IF YOU OWN BOREALIS, YOU WILL ENJOY THIS STORY

El Al announced it has signed a letter of intent to become WheelTug’s launch customer. That doesn’t mean it will actually happen, or that they’ll get certified – the list of caveats is long. But with this news, WheelTug – and thus its parent Borealis – inches further down the runway toward possible take-off. Read all about it. (Here, too. And on Bloomberg, here.) I bought yet a few more shares at $3 yesterday morning after I read the news.*

IF YOU SEEK HOPE FOR THE FUTURE, YOU WILL ENJOY THIS CLIP

It’s just two minutes. Watch. Imagine how much progress we could make if we all started pulling together. There’s so much we actually agree on. (For one thing, I’m guessing that a solid majority of us are in the bottom 99%. Can we agree it’s a bad idea to eliminate the tax on billionheirs, as Mitt Romney proposes to do?)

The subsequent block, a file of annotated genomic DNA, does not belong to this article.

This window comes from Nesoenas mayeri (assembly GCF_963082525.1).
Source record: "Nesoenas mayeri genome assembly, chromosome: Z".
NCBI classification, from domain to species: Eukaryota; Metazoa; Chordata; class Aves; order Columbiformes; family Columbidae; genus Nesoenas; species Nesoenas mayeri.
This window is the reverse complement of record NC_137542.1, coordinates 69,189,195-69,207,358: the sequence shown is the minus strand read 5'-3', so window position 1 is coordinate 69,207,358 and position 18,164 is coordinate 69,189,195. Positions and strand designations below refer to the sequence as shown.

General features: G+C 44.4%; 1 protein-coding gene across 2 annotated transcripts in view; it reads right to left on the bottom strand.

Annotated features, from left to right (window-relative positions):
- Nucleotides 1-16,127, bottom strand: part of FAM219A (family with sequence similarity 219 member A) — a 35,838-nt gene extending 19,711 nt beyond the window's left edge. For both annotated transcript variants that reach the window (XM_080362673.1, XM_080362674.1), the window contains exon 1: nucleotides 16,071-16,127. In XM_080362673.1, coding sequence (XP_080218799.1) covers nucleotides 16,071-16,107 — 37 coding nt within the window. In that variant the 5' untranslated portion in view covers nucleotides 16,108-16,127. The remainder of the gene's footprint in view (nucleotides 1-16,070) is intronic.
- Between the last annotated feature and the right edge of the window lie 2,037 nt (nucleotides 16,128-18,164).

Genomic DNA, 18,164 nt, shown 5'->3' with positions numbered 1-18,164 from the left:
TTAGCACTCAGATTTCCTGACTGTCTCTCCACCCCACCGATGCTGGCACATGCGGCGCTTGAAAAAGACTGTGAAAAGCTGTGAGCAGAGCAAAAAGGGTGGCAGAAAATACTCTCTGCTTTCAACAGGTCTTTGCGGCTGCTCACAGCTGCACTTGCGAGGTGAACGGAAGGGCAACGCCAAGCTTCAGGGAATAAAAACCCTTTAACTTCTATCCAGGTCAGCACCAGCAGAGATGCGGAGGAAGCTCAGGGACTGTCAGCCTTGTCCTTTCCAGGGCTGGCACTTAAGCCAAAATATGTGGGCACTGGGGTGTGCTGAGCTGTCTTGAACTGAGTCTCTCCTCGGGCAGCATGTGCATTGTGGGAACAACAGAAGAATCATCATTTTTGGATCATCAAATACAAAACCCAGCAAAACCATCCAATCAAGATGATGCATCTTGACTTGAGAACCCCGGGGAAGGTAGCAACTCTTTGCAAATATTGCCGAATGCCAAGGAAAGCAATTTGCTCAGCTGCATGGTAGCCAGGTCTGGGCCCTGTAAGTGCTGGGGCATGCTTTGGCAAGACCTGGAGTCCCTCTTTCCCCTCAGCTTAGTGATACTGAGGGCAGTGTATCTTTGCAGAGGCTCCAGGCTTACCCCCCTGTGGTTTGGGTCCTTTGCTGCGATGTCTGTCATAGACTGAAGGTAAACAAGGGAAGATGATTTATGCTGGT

IF YOU WANT TO SEE WHAT WE’RE UP AGAINST, THOUGH . . .

Watch Lesley Stahl’s interview with Republican lobbyist Jack Abramoff from Sunday’s “60 Minutes.” One could grow very depressed watching it, or very angry, but let’s skip all that and just try to do more to fix it. Including Abramoff’s own top suggestion: that no Congressperson or Congressional staffer be allowed, after they leave Congress, to lobby. When they finish their public service, they should just . . . go home.

Answer to Yesterday’s Riddle: Will just have to wait one more day. I don’t want to do anything to detract from either of those clips.

*At $3, with its 5 million shares outstanding and no debt, Borealis has a market cap of $15 million; whereas the estimated global annual airline industry savings from WheelTug, if it ever became the standard on commercial jets, is in the ballpark of $5 billion. And if they work with jetliners, might the company’s technologies conceivably have realizable commercial application elsewhere? Probably not, if the last 12 years are any guide. (See that first column from 12 years ago.) But I live in hope. Television was invented in 1926 and didn’t make a dime for decades. The dream lives on.

 

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